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How much should Britain pay in reparations?

UK prime minister David Cameron faced calls for reparations for slavery on his visit to Jamaica to meet its prime minister Portia Simpson-Miller on Tuesday. Jamaican MPs planned to turn their back on him if he failed to address the issue.


Cameron reiterated the long-standing position of the United Kingdom that “we do not believe reparations is the right approach” after announcing a £25m deal to build a prison in Jamaica so that Jamaican prisoners in the UK can be sent to serve sentences on the island. Jamaicans described the deal as a slap in the face following calls for reparations from UK and demand that UK pay up. But how much should they pay?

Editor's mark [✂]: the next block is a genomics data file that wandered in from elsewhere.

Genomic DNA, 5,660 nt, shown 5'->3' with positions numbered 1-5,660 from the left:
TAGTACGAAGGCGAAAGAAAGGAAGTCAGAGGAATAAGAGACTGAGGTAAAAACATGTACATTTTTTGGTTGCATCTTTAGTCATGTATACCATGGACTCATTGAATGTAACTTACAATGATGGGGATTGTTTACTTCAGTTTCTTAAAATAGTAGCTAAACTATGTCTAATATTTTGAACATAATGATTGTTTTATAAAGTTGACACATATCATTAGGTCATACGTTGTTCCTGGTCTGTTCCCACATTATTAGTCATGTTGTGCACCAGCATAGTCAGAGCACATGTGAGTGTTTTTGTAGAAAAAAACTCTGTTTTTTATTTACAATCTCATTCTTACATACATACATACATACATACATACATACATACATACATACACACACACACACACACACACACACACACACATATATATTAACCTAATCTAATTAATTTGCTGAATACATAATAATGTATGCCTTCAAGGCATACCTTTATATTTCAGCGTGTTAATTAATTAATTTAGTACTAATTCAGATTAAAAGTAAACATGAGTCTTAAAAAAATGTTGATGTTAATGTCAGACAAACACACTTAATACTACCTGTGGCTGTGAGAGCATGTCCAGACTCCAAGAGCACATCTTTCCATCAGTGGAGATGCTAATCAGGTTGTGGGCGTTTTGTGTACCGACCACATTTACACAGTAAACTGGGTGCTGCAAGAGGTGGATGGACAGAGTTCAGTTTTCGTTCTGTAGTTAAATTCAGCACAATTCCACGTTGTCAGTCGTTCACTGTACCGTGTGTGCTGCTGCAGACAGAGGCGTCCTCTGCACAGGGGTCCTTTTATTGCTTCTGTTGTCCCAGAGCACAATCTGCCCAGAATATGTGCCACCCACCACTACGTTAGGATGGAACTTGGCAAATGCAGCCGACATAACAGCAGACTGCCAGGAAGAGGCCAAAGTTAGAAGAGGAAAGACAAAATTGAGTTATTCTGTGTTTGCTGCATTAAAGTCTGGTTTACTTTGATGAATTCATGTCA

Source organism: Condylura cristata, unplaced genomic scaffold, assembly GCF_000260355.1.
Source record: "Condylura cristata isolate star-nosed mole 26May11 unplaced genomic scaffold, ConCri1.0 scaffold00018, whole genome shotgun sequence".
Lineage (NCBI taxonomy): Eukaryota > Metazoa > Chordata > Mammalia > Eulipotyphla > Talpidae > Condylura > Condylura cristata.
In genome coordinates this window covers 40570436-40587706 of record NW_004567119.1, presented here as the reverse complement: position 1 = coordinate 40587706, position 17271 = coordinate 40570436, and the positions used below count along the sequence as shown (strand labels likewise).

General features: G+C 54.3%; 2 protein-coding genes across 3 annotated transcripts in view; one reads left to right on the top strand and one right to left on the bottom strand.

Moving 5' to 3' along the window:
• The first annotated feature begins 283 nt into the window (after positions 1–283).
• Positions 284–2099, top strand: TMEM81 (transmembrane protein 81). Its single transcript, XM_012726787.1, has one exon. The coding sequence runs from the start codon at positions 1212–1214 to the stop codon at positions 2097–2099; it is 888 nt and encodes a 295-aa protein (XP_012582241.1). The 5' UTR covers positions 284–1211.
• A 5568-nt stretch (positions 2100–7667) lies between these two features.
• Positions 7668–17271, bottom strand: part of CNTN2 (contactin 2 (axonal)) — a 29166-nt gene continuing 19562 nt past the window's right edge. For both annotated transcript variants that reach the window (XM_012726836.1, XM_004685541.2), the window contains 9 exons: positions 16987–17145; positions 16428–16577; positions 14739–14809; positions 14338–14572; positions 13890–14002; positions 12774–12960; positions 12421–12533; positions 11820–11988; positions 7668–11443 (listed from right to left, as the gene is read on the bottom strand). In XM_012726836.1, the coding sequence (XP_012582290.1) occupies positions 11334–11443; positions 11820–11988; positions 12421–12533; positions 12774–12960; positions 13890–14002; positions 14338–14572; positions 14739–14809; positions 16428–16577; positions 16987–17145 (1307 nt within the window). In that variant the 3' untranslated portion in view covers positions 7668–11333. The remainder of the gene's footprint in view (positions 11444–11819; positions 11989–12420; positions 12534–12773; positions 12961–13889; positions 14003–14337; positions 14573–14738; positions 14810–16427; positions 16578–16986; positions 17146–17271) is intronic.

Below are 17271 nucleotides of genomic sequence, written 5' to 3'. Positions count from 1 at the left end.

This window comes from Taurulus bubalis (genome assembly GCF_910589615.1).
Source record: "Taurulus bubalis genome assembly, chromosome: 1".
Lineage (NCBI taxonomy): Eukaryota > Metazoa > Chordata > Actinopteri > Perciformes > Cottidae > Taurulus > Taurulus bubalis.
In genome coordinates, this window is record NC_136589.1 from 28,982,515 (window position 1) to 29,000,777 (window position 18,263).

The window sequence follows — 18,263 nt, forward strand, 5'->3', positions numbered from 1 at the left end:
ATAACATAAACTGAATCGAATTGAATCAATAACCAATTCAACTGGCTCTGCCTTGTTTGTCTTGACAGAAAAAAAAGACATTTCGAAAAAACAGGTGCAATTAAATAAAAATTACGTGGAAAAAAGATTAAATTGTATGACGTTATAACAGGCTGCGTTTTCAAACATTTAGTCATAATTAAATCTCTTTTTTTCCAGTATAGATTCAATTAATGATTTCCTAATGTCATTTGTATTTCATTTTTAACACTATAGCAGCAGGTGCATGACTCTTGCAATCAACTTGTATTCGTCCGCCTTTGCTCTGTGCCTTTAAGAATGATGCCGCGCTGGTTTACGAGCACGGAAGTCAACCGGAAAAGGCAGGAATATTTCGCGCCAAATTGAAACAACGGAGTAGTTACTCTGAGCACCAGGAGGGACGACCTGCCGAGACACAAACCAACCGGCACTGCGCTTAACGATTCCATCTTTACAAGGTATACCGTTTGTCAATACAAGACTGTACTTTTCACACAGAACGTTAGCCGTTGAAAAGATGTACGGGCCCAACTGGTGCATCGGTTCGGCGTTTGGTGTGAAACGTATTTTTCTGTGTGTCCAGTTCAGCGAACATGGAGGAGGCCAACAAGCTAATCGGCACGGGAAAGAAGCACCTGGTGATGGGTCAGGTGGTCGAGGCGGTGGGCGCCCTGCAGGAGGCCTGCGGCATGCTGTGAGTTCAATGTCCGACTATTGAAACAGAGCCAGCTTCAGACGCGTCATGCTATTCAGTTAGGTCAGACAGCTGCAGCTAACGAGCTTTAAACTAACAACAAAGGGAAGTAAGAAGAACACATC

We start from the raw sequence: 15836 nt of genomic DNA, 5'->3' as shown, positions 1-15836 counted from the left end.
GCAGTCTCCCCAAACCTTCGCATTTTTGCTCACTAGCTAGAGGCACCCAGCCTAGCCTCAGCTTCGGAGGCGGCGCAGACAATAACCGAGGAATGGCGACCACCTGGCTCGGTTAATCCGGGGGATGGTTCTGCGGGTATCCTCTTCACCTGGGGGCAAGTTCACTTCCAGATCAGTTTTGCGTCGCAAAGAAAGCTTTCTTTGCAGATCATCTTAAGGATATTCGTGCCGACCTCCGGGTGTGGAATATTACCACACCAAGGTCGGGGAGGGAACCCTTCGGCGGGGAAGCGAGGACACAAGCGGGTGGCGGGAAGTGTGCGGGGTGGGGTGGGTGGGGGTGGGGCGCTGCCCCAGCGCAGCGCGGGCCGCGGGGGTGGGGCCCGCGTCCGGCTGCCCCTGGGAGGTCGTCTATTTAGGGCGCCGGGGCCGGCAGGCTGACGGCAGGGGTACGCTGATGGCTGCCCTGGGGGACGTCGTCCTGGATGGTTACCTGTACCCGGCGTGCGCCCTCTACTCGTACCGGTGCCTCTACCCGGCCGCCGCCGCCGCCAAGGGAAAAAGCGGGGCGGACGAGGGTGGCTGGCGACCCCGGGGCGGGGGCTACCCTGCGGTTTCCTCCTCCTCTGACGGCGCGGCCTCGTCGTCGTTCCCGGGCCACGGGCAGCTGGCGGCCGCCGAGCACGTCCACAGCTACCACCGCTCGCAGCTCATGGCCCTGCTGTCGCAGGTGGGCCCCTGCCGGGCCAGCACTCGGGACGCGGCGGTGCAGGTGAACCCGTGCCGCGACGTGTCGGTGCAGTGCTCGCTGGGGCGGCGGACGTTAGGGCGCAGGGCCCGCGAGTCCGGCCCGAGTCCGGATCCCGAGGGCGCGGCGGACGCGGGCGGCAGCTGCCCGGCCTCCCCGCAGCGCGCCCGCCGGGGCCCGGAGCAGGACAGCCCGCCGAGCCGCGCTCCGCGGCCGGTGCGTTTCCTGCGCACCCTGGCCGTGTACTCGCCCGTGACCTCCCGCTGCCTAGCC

As reported by The Guardian, after the Slavery Abolition Act of 1833, the British government agreed to pay £20m in compensation to 46,000 slave-owners. The equivalent sum today would be £2bn according to the Bank of England’s inflation calculator. The Caricom Reparations Commission has not put a figure on Britain’s reparations bill.

Instead, it issued a 10-point plan that includes debt write-offs for Caribbean governments and contributions to public health and education spending. In 2004, the Rastafarian Nation in Jamaica said European countries once involved in the slave trade, especially Britain, should pay $129bn (£72.5bn) to resettle 500,000 Jamaican Rastafarians in Africa.

How else can Britain make amends for slavery?

Jeremy Corbyn, the new leader of the opposition, Labour Party, says the UK should work to improve trade relations to acknowledge their historic debt to Jamaica. Watch the clip below.